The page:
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Pioneer Cooking: Homemade Hominy

Pioneers had to use recipes that utilized the ingredients most available to them. Corn was an ingredient widely available, beginning when the Native Americans showed the Pilgrims how to raise it as a crop. But, since refrigeration didn't come along until the 20th century, other ways of preserving food was developed. One of these ways included drying.

Dried foods can become tough if they are not prepared properly. A favorite way to use dried corn ... aside from cornmeal ... was a dish called hominy. Hominy is still eaten today, however it is not as common as it once was.


2 qts. dry field corn
8 qts. water
2 oz. lye
t. salt to a pint jar
12 sterilized pint jars

Traditional Directions:

Place corn, water, and lye in an enameled kettle and boil vigorously (best done outside because of the fumes) for hour, then let stand for 20 minutes. Rinse several times with hot water (the rinsing is a very important process), then rinse with cool water until you can handle the hominy to rub off the dark tips of the kernals. Float away the tips. Add water to cover hominy one inch and boil five minutes. Drain and repeat four times, then cook hour, or until kernals are tender. Pack in jars to 1/2" of top, add salt, cover with boiling water, adjust lids, and process in pressure canner, 60 minutes. This recipe will yield 12 pints of hominy.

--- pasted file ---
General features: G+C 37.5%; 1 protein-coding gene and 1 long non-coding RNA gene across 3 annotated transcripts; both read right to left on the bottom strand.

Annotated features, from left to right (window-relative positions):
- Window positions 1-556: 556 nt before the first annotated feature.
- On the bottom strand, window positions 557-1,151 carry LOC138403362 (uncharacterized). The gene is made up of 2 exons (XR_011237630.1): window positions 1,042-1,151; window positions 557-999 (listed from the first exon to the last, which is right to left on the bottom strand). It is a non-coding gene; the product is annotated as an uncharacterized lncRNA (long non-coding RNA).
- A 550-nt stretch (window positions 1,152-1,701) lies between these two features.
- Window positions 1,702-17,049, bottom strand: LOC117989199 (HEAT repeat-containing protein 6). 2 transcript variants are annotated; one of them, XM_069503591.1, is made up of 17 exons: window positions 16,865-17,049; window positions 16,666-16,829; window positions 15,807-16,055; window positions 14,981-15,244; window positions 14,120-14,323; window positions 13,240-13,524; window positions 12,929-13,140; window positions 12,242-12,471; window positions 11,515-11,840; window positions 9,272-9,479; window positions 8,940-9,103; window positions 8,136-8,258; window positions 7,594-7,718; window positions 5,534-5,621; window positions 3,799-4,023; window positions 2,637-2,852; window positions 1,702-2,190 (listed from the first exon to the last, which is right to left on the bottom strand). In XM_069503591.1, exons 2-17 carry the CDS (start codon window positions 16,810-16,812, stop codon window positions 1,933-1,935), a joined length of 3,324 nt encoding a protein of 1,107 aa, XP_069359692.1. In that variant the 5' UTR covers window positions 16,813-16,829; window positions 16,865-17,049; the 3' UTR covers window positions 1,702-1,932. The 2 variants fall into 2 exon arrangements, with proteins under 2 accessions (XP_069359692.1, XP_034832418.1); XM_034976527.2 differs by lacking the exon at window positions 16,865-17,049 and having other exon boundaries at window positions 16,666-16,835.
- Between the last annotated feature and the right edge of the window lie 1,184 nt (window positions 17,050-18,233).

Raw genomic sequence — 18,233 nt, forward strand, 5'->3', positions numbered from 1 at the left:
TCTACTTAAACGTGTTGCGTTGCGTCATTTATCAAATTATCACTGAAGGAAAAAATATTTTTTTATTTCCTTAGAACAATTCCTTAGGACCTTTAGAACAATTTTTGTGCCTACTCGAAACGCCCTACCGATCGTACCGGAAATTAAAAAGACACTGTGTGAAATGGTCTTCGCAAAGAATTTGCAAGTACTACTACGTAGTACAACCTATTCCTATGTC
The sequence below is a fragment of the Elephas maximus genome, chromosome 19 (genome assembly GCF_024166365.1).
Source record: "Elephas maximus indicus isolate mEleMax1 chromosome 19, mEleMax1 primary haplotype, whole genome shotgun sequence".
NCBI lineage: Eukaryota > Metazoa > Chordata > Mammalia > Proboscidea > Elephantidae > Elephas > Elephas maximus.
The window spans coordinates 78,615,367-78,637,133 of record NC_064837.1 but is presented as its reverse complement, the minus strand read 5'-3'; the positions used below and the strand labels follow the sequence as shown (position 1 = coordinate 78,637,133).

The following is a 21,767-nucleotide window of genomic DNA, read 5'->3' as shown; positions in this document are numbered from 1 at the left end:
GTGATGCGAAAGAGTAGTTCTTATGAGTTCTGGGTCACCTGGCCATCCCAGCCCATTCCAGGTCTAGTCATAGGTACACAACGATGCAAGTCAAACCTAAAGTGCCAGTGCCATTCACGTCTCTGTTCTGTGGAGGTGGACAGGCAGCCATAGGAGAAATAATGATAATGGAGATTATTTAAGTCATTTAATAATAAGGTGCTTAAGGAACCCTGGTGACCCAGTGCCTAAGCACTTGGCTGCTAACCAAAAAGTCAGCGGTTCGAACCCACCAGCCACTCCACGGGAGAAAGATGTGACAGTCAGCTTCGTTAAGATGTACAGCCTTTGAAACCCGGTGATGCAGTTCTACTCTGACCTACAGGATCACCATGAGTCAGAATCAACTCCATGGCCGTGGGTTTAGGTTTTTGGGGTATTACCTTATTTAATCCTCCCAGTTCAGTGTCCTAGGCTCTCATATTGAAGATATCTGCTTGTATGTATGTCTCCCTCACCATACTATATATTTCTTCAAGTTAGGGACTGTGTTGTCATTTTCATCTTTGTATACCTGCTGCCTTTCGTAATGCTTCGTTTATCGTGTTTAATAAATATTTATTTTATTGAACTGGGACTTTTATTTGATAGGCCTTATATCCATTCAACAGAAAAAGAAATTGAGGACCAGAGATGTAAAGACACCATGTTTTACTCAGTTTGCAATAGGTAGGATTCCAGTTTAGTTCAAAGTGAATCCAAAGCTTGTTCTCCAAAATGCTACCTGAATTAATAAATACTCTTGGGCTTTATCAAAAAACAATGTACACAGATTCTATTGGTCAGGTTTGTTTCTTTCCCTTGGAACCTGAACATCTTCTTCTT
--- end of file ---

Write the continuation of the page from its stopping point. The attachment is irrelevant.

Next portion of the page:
NOTE: You can find canned hominy in the vegetable section of your grocery store if you want to taste it without the hassle of canning your own.


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